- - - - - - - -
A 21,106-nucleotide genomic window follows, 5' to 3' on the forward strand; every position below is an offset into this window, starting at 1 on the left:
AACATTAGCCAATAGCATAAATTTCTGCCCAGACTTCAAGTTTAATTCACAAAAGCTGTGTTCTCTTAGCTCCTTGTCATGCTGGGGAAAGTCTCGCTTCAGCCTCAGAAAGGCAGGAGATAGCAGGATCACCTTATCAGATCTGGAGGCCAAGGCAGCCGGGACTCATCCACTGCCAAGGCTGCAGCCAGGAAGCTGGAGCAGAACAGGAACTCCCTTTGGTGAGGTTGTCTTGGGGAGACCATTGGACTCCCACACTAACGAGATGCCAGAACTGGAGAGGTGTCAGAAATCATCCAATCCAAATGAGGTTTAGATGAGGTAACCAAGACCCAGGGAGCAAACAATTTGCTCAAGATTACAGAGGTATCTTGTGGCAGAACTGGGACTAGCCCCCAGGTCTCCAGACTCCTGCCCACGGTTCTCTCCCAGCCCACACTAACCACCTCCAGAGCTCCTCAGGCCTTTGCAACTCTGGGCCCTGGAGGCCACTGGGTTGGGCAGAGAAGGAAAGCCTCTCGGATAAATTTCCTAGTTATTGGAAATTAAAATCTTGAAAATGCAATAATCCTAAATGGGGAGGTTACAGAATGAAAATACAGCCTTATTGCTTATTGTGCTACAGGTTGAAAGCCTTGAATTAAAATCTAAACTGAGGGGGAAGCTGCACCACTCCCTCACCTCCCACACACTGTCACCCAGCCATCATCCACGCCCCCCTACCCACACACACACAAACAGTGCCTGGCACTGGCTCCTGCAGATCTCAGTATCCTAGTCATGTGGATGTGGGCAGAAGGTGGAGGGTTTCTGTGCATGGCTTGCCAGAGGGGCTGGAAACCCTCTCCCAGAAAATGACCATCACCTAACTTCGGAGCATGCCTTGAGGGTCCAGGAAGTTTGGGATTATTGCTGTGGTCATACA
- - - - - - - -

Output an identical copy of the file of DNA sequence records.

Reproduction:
A 21,106-nucleotide genomic window follows, 5' to 3' on the forward strand; every position below is an offset into this window, starting at 1 on the left:
AACATTAGCCAATAGCATAAATTTCTGCCCAGACTTCAAGTTTAATTCACAAAAGCTGTGTTCTCTTAGCTCCTTGTCATGCTGGGGAAAGTCTCGCTTCAGCCTCAGAAAGGCAGGAGATAGCAGGATCACCTTATCAGATCTGGAGGCCAAGGCAGCCGGGACTCATCCACTGCCAAGGCTGCAGCCAGGAAGCTGGAGCAGAACAGGAACTCCCTTTGGTGAGGTTGTCTTGGGGAGACCATTGGACTCCCACACTAACGAGATGCCAGAACTGGAGAGGTGTCAGAAATCATCCAATCCAAATGAGGTTTAGATGAGGTAACCAAGACCCAGGGAGCAAACAATTTGCTCAAGATTACAGAGGTATCTTGTGGCAGAACTGGGACTAGCCCCCAGGTCTCCAGACTCCTGCCCACGGTTCTCTCCCAGCCCACACTAACCACCTCCAGAGCTCCTCAGGCCTTTGCAACTCTGGGCCCTGGAGGCCACTGGGTTGGGCAGAGAAGGAAAGCCTCTCGGATAAATTTCCTAGTTATTGGAAATTAAAATCTTGAAAATGCAATAATCCTAAATGGGGAGGTTACAGAATGAAAATACAGCCTTATTGCTTATTGTGCTACAGGTTGAAAGCCTTGAATTAAAATCTAAACTGAGGGGGAAGCTGCACCACTCCCTCACCTCCCACACACTGTCACCCAGCCATCATCCACGCCCCCCTACCCACACACACACAAACAGTGCCTGGCACTGGCTCCTGCAGATCTCAGTATCCTAGTCATGTGGATGTGGGCAGAAGGTGGAGGGTTTCTGTGCATGGCTTGCCAGAGGGGCTGGAAACCCTCTCCCAGAAAATGACCATCACCTAACTTCGGAGCATGCCTTGAGGGTCCAGGAAGTTTGGGATTATTGCTGTGGTCATACA